January 28, 2022
Hey, no offense to January (I mean, it is the first month of the year, birthing, so to speak, a new time of new beginnings and fresh starts and resolute resolutions and all that, and it tends to start with a smooch, so it definitely has some pluses as a month, however . . .), but by the end of January I’m usually ready, well ready, for it to be over, and usually ready, well-and-truly ready, for some springtime springing. It just gets a little drab, our first month of the year. Maybe not everywhere in the globe! And maybe not for everyone!
But for me, I could use a dosage of spring snazziness in my step, and in my glass, right about this time every year – and, wonders of wonders, here is the Rosé Squirt, ready and waiting for me to take the first sip. It is not a combination of rosé wine and the carbonated soda Squirt (if you were thinking so, though an 18-year-old me might like that – heck, a currently-too-old-to-be-specific-about-dates me might like it too). It is a combination of nutty, dry maraschino liqueur (go with a good brand here – I’m using Luxardo Maraschino, which I’m fond of, and which has been made by the same family from Marasca cherries since 1821, and which boasts hints of chocolate, vanilla, and marmalade notes) rosé wine (the springtime-iest of wines perhaps), and bubbly club soda, with a good maraschino cherry (you couldn’t go wrong with Luxardo maraschino cherries here, too, pals, because they are wondrously delicious) as a final accompaniment. Combine those delights and you have spring in a glass (note: also works beautifully as a summer sipper): refreshing, budding with flavor, light-on-its-feet, lovely. Have one today, and know that actual springtime isn’t too far away.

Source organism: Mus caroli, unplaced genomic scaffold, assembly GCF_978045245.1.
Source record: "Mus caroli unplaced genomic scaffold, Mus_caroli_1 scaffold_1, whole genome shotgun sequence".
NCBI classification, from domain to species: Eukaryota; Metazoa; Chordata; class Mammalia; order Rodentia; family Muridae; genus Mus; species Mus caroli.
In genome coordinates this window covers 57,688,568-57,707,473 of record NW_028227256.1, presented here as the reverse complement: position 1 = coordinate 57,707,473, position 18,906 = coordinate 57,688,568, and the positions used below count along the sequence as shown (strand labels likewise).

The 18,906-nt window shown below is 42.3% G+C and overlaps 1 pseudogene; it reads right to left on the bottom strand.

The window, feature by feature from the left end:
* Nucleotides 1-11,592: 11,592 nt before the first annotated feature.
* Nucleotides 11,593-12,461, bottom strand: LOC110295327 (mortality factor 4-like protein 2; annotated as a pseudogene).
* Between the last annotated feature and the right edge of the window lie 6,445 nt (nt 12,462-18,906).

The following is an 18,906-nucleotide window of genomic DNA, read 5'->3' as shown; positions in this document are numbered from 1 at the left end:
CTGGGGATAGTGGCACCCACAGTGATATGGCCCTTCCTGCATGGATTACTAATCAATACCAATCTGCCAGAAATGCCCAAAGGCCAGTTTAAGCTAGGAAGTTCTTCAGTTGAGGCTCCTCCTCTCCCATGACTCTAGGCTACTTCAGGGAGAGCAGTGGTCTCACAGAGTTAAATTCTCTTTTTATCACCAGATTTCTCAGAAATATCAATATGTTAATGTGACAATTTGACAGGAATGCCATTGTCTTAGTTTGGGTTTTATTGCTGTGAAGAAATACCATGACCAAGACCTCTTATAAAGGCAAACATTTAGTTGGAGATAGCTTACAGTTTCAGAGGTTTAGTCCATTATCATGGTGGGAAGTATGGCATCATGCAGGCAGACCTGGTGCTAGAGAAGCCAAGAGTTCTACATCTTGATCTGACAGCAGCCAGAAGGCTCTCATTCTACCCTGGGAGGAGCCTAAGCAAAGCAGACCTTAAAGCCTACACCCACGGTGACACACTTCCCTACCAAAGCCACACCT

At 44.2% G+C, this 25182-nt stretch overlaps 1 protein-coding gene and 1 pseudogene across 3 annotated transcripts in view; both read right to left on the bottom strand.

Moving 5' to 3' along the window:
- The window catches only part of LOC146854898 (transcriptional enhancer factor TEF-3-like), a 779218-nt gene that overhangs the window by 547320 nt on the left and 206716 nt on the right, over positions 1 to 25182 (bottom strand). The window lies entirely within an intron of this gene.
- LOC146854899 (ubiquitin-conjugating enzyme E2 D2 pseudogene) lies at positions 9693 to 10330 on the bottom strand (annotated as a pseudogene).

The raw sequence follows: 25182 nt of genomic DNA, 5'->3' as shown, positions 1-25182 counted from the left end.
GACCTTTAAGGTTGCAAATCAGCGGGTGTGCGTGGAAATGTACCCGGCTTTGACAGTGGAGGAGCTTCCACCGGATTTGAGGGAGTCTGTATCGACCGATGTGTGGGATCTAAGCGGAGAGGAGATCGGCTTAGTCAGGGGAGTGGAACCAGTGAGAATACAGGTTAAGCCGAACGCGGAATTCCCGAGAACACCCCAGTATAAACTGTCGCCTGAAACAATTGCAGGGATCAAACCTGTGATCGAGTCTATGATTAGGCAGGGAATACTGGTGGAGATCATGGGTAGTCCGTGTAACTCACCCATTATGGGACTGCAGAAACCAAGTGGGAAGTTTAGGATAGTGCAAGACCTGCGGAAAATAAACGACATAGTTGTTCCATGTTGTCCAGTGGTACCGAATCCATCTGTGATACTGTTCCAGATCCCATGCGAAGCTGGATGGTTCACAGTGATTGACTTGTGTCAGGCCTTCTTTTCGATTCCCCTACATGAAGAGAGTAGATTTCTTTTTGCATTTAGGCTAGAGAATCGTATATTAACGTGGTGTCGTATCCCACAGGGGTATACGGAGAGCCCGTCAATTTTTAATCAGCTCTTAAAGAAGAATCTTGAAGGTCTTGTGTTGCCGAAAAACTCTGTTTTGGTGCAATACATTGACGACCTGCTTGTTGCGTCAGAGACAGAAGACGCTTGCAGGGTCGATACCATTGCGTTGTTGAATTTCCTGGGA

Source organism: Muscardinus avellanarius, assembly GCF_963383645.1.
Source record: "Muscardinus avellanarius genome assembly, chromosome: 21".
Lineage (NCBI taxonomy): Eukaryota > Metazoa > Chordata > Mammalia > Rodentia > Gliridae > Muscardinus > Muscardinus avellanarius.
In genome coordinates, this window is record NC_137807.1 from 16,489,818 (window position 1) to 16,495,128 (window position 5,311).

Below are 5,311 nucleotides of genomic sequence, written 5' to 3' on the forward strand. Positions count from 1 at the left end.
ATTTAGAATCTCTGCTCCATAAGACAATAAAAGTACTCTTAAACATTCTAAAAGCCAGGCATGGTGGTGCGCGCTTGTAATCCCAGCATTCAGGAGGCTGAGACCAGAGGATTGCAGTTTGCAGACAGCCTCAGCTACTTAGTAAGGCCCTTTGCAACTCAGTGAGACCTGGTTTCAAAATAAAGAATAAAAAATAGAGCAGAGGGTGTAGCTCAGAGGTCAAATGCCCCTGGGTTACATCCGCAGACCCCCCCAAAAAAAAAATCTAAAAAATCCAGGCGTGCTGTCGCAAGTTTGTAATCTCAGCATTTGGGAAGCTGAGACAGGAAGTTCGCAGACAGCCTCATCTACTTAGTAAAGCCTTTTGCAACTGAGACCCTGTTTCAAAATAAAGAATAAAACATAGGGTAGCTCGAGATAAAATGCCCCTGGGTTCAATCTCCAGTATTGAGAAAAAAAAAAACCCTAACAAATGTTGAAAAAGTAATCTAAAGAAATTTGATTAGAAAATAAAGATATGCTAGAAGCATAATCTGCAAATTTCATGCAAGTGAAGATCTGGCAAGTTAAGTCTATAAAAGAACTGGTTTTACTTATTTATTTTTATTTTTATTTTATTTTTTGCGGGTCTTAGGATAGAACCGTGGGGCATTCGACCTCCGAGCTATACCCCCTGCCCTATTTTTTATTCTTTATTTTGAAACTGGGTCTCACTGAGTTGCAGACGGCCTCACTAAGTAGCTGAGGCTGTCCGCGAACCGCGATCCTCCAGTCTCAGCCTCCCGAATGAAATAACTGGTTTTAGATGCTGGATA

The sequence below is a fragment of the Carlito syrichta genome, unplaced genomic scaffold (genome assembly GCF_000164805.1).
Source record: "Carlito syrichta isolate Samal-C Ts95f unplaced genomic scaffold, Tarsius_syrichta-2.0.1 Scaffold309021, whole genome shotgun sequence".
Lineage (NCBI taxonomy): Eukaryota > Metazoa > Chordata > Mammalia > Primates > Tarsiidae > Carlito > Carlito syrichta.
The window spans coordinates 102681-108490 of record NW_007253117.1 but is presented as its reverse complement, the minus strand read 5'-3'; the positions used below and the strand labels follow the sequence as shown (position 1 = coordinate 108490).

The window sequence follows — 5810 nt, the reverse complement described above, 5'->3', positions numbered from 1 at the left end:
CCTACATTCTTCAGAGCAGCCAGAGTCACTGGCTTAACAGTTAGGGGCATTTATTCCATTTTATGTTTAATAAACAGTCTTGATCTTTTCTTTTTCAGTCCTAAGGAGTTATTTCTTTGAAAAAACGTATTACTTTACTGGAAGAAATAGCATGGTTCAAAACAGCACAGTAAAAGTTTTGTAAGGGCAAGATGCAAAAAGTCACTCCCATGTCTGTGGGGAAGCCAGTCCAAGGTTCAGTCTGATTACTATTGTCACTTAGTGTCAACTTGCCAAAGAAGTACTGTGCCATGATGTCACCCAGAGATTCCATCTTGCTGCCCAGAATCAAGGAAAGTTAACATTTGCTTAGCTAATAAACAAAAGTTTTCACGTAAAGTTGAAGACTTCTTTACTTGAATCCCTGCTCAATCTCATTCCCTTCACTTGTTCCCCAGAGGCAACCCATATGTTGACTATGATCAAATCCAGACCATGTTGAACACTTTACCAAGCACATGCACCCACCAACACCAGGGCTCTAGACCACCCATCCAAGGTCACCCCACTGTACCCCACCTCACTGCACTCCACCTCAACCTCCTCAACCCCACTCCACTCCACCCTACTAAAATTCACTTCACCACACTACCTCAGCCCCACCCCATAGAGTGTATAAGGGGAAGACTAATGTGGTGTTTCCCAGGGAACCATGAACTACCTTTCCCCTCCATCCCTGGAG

The Rosé Squirt, from Wine Cocktails
1 ounce Luxardo Maraschino liqueur
3 ounce dry rosé wine
Chilled club soda
Luxardo maraschino cherry, for garnish
1. Fill a highball glass three-quarters full with ice cubes. Add the maraschino liqueur and rosé. Stir briefly.
2. Fill the glass almost to the top with chilled club soda. Stir again, a bit more than briefly. Drop a cherry on top and serve.
November 12, 2019
You know those days when you wake up and think, “you know, I really want to get into an adventure in NYC with a 1950s lawyer who likes his drinks, knows the best bars, also knows the law quite well, is a bit pugnacious while also flirty, and seems to be surrounded by murders,” those kinds of days? You know them? I had one recently, and so of course set myself up with a big dose of books by Hal Masur (aka Harold Q Masur), starring Scott Jordan, the pocket-book-y-est lawyer in the land! I’ve had a fair amount of Hal M. Cocktail Talks, including one from Tall, Dark and Deadly, a sort-of mid-career Jordan rollicker, with a divorce, double talk, drinks, and the tagline “Divorce is messy. Murder is messier.” Indeed! And the below quote, perhaps the only book with the Saratoga cocktail – though a version different then some I’ve seen. Sounds intriguing? Check it out:
String instruments only in the orchestra, no brass, Hazel created a mild stir from the male contingent as we followed the major dee to a corner table. He hovered solicitously, pad ready in his hand.
“Saratoga cocktail,” Hazel told him.
I looked at her curiously. “What’s that?”
“Brandy, bitters, maraschino, and pineapple.”
—Tall, Dark and Deadly, Hal Masur
December 15, 2017
It’s the holiday party season, and you’re probably thinking, “what should I serve as I unwrap presents, or in any way enjoy the holiday season with family and friends?” Well, there are lots and lots of options, and I’m not trying to push you one way or another, but this Bombay Punch is a sure charmer, thanks to a flavorful feast of fine friends brandy, maraschino, Cointreau, apricot liqueur, and seasonal bubbly. With a little fresh orange to keep things healthy – it is the cold and flu season after all – and a lot of cheer. Again, not trying to push you, just giving you friendly options. It being the holiday season, I find it’s finest to be friendly, right?